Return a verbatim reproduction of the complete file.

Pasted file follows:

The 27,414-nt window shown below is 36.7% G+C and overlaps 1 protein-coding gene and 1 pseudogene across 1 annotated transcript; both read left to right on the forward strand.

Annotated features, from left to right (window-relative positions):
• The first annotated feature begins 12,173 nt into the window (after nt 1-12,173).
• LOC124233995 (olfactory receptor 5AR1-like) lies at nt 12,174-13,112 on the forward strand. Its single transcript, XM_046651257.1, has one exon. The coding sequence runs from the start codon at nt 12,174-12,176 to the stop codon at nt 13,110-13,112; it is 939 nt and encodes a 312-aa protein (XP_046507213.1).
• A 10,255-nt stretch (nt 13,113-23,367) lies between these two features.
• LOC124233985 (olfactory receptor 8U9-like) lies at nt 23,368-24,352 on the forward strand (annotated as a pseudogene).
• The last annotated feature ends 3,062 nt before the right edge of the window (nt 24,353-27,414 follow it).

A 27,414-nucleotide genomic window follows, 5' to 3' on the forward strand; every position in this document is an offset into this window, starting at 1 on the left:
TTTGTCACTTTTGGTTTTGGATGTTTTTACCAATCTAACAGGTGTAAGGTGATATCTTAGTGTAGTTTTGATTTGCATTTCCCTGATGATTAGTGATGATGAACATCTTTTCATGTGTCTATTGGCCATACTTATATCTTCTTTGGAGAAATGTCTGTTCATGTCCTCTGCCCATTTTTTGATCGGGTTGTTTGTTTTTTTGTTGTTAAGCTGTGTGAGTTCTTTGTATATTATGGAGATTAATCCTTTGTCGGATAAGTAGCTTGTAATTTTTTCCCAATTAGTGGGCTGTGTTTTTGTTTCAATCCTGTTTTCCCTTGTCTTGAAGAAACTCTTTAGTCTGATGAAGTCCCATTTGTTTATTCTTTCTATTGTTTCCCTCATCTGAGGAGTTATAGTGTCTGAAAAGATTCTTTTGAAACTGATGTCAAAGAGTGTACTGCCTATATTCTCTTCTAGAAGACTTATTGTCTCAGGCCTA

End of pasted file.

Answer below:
The 27,414-nt window shown below is 36.7% G+C and overlaps 1 protein-coding gene and 1 pseudogene across 1 annotated transcript; both read left to right on the forward strand.

Annotated features, from left to right (window-relative positions):
• The first annotated feature begins 12,173 nt into the window (after nt 1-12,173).
• LOC124233995 (olfactory receptor 5AR1-like) lies at nt 12,174-13,112 on the forward strand. Its single transcript, XM_046651257.1, has one exon. The coding sequence runs from the start codon at nt 12,174-12,176 to the stop codon at nt 13,110-13,112; it is 939 nt and encodes a 312-aa protein (XP_046507213.1).
• A 10,255-nt stretch (nt 13,113-23,367) lies between these two features.
• LOC124233985 (olfactory receptor 8U9-like) lies at nt 23,368-24,352 on the forward strand (annotated as a pseudogene).
• The last annotated feature ends 3,062 nt before the right edge of the window (nt 24,353-27,414 follow it).

A 27,414-nucleotide genomic window follows, 5' to 3' on the forward strand; every position in this document is an offset into this window, starting at 1 on the left:
TTTGTCACTTTTGGTTTTGGATGTTTTTACCAATCTAACAGGTGTAAGGTGATATCTTAGTGTAGTTTTGATTTGCATTTCCCTGATGATTAGTGATGATGAACATCTTTTCATGTGTCTATTGGCCATACTTATATCTTCTTTGGAGAAATGTCTGTTCATGTCCTCTGCCCATTTTTTGATCGGGTTGTTTGTTTTTTTGTTGTTAAGCTGTGTGAGTTCTTTGTATATTATGGAGATTAATCCTTTGTCGGATAAGTAGCTTGTAATTTTTTCCCAATTAGTGGGCTGTGTTTTTGTTTCAATCCTGTTTTCCCTTGTCTTGAAGAAACTCTTTAGTCTGATGAAGTCCCATTTGTTTATTCTTTCTATTGTTTCCCTCATCTGAGGAGTTATAGTGTCTGAAAAGATTCTTTTGAAACTGATGTCAAAGAGTGTACTGCCTATATTCTCTTCTAGAAGACTTATTGTCTCAGGCCTA